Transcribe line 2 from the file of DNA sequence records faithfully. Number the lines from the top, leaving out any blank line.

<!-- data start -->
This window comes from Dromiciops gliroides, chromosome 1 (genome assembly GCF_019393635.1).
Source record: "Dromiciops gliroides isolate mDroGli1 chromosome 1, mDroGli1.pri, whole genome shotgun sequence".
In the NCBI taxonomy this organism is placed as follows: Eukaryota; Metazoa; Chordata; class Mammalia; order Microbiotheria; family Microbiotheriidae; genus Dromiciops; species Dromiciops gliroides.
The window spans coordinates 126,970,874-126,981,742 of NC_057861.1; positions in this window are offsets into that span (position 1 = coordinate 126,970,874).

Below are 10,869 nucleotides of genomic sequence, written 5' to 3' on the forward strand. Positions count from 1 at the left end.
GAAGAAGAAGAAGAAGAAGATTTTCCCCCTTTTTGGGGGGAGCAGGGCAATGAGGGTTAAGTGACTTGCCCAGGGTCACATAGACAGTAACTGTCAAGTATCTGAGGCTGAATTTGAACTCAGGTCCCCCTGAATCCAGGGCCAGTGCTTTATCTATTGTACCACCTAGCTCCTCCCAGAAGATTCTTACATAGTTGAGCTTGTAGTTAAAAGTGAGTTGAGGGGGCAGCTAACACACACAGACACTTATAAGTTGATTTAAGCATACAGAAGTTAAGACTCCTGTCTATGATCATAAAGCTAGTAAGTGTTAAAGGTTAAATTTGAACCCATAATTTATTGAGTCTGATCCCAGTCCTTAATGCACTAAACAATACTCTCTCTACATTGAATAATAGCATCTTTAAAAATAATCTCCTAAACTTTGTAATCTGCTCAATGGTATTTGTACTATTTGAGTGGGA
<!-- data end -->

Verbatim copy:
Source record: "Dromiciops gliroides isolate mDroGli1 chromosome 1, mDroGli1.pri, whole genome shotgun sequence".